In Psalm 120 we noted that repeated words link the sections within the Psalm together and give the whole Psalm structure. The technique is continued here in Psalm 121. “My help” appears on lines 2 and 3, linking the pairs of 1&2 and 3&4. “Slumber” occurs in lines 6 and 7 linking 5/6 with 7/8. “Keeper” in lines 8 and 9 links 7/8 with 9/10.  Though its use here in Psalm 121 is not entirely consistent — it does not run throughout the whole Psalm — it is notable enough to provide a point of connection between Psalms 120 and 121. As we said above, Psalm 120 ends on a bit of a low note; there is no resolution within it. In terms of its content, Psalm 121 responds to Psalm 120 — it offers hope and help. But there is also a connection in form as well, the two use the same technique.  Thus the form also points is to the meaning, that Psalm 121 provides a kind of conclusion to Psalm 120.

A visual to show you how I mark up a Psalm:


Word Choice and Content

The latter part of Psalm 120 in particular betrays the psalmist’s distraught mood. He exclaims ”woe ie me!”, “long enough!” and he uses short utterances without verbs “I — peace . . . they– war!” The Psalm ends on this low note. If we read through the Psalms in sequence, as they come in our Bible, we might think that the psalmist is continuing in Psalm 121. “I will lift up my eyes to the mountains,” he says. “Whence will come my help?”  And then a statement of confidence: “my help [is] from the LORD, the maker of heaven and earth.”

Note again that “my help” links these two airs of lines. There is no word which links lines 4 and 5. Perhaps this is intentional because we also find another kind of break here. In line 5, the psalmist switches to the second person (not “I” and “my” but “you and “your”).

From line 5 on, the words “you” and “your” occur frequently through the rest of the Psalm. There are other repeated words as well. “LORD” occurs five times in the Psalm. Some form of the word “keep” occurs six times. In fact, once the psalmist switches to the second person in line 5 “keep” occurs at least once in every pair of lines except for lines 11 and 12. As I mark up my text with repeated words, lines 11 and 12 stand out. The only word in them that is repeated elsewhere is “you” (which in Hebrew is actually a single letter suffix on the verb). I am struck by how these two lines stand out in the Psalm, both for their chiastic structure (see above) and for their lack of the words which define the rest of the Psalm. There is one small point of connection to what comes before, however — in line 10 we are told “the LORD [is] your shade.” A shade, perhaps, to protect us from the sun and moon. 

A few final, more minor points — In line 14 I translated “He will keep your soul.” The word for “soul” here can also simply mean “life” and I suspect that life is what is meant. But this word also occurs twice in Psalm 120. Since the two Pslams seem closely linked, I wanted to be consistent in how I translated the word so I used “soul” in all three instances.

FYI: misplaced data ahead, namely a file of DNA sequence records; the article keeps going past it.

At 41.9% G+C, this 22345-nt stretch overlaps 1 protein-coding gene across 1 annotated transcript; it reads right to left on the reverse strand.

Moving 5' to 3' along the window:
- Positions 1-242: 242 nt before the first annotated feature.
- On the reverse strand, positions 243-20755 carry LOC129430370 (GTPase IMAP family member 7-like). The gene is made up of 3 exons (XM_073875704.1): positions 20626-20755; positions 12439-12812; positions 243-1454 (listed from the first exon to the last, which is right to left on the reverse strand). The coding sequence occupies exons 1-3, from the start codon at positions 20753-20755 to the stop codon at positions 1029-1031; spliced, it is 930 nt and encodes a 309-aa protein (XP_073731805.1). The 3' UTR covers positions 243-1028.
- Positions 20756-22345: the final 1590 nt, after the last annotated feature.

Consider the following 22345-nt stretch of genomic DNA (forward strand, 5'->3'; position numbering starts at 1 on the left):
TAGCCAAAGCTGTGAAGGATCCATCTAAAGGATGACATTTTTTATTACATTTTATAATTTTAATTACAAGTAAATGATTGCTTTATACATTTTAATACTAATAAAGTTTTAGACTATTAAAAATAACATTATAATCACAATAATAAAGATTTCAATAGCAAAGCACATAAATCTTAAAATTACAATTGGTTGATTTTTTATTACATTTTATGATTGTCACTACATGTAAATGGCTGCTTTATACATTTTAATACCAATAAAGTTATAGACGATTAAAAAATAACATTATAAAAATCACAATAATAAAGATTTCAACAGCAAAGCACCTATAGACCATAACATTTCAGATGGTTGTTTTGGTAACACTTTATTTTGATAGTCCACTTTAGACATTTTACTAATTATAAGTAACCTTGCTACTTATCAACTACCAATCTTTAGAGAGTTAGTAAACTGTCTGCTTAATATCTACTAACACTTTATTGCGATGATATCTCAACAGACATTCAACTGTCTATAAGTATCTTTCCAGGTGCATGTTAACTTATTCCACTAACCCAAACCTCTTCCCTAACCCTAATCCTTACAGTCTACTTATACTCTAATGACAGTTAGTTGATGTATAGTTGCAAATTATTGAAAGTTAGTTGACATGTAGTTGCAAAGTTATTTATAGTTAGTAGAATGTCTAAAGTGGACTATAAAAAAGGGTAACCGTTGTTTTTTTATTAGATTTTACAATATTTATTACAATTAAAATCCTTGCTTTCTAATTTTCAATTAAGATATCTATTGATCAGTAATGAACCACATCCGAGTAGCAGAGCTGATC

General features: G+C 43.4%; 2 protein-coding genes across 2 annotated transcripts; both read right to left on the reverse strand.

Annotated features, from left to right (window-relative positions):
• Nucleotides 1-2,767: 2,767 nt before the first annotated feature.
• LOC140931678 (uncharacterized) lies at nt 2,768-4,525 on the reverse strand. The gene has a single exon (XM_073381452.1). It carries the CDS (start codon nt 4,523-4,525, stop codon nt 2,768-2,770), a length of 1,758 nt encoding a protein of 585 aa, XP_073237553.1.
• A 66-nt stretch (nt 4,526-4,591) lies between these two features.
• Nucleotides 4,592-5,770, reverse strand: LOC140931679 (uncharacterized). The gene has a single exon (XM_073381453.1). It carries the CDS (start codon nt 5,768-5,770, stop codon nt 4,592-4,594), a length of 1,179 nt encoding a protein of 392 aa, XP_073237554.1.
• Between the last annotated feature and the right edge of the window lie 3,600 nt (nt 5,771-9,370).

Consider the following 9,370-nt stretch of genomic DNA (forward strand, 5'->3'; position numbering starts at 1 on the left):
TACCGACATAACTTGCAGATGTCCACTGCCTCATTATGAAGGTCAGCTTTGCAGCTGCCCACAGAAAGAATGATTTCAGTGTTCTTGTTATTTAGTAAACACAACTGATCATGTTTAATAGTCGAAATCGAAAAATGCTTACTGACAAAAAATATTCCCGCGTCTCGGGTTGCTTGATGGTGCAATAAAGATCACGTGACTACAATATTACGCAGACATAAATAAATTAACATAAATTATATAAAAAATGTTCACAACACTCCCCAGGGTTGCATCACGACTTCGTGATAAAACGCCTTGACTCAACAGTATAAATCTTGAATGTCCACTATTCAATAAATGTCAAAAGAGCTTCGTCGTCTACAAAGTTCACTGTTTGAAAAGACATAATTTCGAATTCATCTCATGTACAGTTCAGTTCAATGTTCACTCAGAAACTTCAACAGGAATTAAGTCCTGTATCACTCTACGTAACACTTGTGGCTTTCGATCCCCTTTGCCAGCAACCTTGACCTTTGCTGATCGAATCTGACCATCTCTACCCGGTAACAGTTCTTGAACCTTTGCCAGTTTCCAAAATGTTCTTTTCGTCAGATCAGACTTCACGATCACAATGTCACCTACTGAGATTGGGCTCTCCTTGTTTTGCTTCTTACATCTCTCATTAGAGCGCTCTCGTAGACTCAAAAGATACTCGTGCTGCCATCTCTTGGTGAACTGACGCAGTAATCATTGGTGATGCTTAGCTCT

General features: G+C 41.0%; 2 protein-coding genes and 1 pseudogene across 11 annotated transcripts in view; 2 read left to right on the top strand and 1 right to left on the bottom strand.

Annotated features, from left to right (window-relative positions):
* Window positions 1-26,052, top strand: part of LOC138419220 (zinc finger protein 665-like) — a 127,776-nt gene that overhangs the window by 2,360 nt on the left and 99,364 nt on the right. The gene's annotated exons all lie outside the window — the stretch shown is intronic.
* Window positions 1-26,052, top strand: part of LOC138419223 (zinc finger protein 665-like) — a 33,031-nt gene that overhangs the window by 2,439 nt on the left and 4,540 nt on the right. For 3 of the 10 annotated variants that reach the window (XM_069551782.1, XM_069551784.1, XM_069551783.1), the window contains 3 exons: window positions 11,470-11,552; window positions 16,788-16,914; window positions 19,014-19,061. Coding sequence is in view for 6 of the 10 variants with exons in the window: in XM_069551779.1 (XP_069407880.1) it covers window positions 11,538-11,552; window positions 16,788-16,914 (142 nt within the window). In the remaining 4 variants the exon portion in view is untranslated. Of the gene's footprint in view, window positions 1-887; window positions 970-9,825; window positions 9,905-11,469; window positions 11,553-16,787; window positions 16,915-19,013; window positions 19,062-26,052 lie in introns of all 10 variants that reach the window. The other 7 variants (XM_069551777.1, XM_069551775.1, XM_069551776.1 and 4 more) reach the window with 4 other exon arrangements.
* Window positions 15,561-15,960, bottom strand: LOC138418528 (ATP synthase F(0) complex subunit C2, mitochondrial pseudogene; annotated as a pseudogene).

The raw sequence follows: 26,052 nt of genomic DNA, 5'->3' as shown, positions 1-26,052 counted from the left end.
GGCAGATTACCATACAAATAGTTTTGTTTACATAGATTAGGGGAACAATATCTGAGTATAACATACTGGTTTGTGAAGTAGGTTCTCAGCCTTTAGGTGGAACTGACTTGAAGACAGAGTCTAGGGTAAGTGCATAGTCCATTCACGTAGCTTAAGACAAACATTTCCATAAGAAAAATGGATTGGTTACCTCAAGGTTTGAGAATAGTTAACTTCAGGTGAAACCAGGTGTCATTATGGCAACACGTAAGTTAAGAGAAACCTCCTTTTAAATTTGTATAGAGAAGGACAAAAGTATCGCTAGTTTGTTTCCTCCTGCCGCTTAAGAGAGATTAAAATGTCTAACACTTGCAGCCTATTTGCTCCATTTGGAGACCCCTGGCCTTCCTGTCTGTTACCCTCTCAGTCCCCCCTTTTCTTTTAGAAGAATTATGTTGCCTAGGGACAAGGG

At the end of line 1, many translations have “hills” instead of “mountains.” Either is an acceptable translation of the Hebrew word. The word used is the most common word for mount or mountain and as mountains are so significant in the Bible (think: Mount Sinai, Mount Zion and others) [3] I liked using “mountains” to call up those connections.


What struck me most as I read through Psalm 121 this time is how naturally it follows after 120. Psalm 120, as we have said, leaves us hanging. But Psalm 121 has connection with is in both content and form. Yet, at the same time, the connections are not complete. One does not get the impression that this is the same psalmist continuing but rather that Psalm 121 speaks to what came before. Lines 1 through 4 (as I have laid them out) continue in the first person but in line 5 we have a break (again supported by both content and form) with a switch to the second person. Here the psalmist of 121 can be seen to speak directly to that of 120, encouraging with lots of “you”s and “your”s. The word “keep” seems to also be quite significant to this psalmist. There is a kind of crescendo in lines 13 and 14 which are set off by their chiastic structure and their lack of the words so often used in the rest of the Psalm. They are oddly specific as well with their references to the sun and moon smiting, perhaps hinting at the original purpose or setting of the Psalm. Whatever its original context, as it stands Psalm 121 provides a much-needed note of hope and consolation after Psalm 120.


[1]  In order to highlight the structure of the Psalms and to accurately portray their word-choices, I always start by making my own translation. Numbers are provided for the sake of discussion and do not correspond to verse numbers. You can also find a Google docs version of this translation here which is useful for printing and sharing. If you use it beyond your own home, please credit me.

[2] For more on parallelism and how Hebrew poetry works, see this post.

[3] “[T]here are in Scripture, even more than in other ancient literature, many references to [mountains], far outnumbering references to the other leading aspect of nature, the sea . . . the Word of God is full of mountains . . . indeed the basic structure of sacred history might be related to the mountains of Scripture.”  — Frank Gaebelein, The Christian, The Arts, and The Truth (Portland, OR: Multnomah, 1985) pp. 229-30.


3 responses to this post.

  1. […] we looked at Psalm 121 we found lots of nice parallel sets of lines. Even Psalm 120 had fairly good use of parallelism. […]


  2. […] the Psalm we see the same kind of linking through repeated words that we saw in Psalms 120 and121. Line 1 through 5 are a section because they all have the word “eyes” and […]


  3. […] the previous Psalms of Ascent. Those, as we saw, were filled with emotion. Psalm 120 was a lament, Psalm 121 an expression of confidence in the Lord’s deliverance, and Psalm 122 a kind of love song to […]